The UK public sector offshores little to India relative to the scale of its total IT outsourcing. But Ovum analyst Ed Thomas thinks this could soon change.
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"In the past the government struggled because of the political implications of outsourcing to India, but as it looks at costs with greater scrutiny I wouldn't be surprised if we start seeing more contracts coming from this area," he said.
Chancellor George Osborne has told some departments to cut costs by up to 40%. With many public-sector staff employed in IT and back office jobs, offshoring could signal tens of thousands of job losses.
In his visit to India, David Cameron said Britain was one of the most progressive countries in terms of being open to outsourcing. But no Indian firms were present in a recent meeting with the government and its top IT suppliers.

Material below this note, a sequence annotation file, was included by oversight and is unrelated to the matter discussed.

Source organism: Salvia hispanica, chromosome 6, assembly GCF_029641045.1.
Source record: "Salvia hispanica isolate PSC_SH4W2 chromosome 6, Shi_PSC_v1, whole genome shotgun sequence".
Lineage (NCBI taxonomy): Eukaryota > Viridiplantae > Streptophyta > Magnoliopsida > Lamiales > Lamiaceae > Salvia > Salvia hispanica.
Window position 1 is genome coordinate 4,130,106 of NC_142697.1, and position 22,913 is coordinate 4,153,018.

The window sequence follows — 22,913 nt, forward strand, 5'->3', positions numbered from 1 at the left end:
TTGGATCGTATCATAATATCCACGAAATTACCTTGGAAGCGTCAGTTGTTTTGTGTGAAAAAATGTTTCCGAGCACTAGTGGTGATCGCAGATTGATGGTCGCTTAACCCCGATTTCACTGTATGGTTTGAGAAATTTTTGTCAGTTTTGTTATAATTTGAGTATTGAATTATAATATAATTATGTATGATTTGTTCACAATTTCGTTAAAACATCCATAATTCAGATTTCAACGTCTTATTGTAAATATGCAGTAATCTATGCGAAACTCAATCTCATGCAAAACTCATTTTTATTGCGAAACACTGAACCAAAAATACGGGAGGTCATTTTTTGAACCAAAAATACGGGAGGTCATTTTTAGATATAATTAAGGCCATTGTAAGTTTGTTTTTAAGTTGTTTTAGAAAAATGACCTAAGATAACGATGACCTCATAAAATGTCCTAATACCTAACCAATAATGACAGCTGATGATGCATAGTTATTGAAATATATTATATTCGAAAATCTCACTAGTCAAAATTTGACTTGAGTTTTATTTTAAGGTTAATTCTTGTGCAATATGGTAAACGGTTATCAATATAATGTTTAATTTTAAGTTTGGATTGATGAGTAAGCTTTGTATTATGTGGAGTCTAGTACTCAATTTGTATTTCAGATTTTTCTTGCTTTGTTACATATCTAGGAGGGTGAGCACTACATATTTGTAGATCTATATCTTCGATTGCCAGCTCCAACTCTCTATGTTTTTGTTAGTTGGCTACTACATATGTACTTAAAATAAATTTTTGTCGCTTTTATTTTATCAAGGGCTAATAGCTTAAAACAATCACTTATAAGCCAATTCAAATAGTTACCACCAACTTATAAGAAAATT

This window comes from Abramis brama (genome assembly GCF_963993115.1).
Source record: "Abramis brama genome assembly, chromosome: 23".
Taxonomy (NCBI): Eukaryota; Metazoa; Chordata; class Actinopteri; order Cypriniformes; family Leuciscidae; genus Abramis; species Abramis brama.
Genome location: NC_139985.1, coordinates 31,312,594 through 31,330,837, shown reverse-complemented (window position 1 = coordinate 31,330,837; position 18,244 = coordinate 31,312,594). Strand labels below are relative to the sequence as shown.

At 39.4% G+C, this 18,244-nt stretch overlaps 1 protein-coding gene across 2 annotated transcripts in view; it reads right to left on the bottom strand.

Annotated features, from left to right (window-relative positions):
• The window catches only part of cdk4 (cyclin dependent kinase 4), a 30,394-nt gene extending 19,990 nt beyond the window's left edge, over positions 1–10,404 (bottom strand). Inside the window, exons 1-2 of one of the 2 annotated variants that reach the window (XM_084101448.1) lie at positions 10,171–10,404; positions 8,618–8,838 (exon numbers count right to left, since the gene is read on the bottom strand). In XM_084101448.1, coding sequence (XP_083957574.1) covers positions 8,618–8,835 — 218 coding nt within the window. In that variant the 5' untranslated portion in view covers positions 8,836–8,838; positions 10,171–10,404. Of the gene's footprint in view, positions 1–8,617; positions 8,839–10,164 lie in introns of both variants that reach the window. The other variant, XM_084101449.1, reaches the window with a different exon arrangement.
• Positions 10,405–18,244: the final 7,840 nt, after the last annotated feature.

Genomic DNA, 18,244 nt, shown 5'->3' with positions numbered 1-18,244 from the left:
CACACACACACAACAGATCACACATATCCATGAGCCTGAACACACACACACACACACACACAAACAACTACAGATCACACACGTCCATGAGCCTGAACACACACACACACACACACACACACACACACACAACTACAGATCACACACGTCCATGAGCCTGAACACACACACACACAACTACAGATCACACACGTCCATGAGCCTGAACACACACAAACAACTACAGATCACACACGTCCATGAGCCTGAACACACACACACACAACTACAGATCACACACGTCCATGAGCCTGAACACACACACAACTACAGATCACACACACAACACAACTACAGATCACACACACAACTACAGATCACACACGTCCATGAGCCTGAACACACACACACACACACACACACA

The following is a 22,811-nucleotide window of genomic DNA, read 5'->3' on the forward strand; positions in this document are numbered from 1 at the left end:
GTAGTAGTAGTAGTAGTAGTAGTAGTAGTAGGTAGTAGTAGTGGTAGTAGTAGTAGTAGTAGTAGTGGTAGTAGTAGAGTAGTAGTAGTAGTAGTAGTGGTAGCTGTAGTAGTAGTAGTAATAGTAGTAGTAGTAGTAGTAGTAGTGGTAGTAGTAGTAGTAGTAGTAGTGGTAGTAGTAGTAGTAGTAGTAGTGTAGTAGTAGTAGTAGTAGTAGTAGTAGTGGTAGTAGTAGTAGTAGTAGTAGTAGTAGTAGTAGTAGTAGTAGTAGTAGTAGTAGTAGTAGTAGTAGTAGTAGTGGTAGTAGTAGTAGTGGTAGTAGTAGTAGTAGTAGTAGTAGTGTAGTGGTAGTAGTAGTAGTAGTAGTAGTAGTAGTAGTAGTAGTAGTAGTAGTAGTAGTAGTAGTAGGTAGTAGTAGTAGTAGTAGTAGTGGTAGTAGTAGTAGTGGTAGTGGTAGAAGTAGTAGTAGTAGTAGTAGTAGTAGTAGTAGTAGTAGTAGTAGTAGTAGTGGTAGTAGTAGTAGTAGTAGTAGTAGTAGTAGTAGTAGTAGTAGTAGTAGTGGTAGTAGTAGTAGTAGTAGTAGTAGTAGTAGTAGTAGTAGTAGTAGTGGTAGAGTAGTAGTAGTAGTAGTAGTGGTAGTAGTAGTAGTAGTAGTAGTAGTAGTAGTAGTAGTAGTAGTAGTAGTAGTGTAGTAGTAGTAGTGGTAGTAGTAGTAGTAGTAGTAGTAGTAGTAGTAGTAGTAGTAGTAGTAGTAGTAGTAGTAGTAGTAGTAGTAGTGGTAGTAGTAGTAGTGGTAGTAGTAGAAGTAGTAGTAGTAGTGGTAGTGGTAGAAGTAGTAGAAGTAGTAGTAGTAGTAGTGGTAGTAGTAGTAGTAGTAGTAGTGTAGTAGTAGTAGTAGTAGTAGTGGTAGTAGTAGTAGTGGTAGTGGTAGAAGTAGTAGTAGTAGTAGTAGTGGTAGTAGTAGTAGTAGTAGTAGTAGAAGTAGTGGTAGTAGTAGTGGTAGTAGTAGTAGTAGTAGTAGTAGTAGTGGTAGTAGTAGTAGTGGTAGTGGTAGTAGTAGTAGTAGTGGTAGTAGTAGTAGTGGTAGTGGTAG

A recent report found the number of global IT service deals bounced back in the second quarter, with an increase of 14% compared with the previous three months. However, total contract value declined by 14% to $30.8bn.
"Since the recession, companies have become more wary about signing long-term outsourcing contracts. There has also been a trend to using multiple vendors as businesses become more savvy about how they use outsourcing, so rather than sign one large deal, they'll sign three smaller ones with more specialist vendors," said Thomas.
However, most IT contracts are still made up of public contract deals, he added.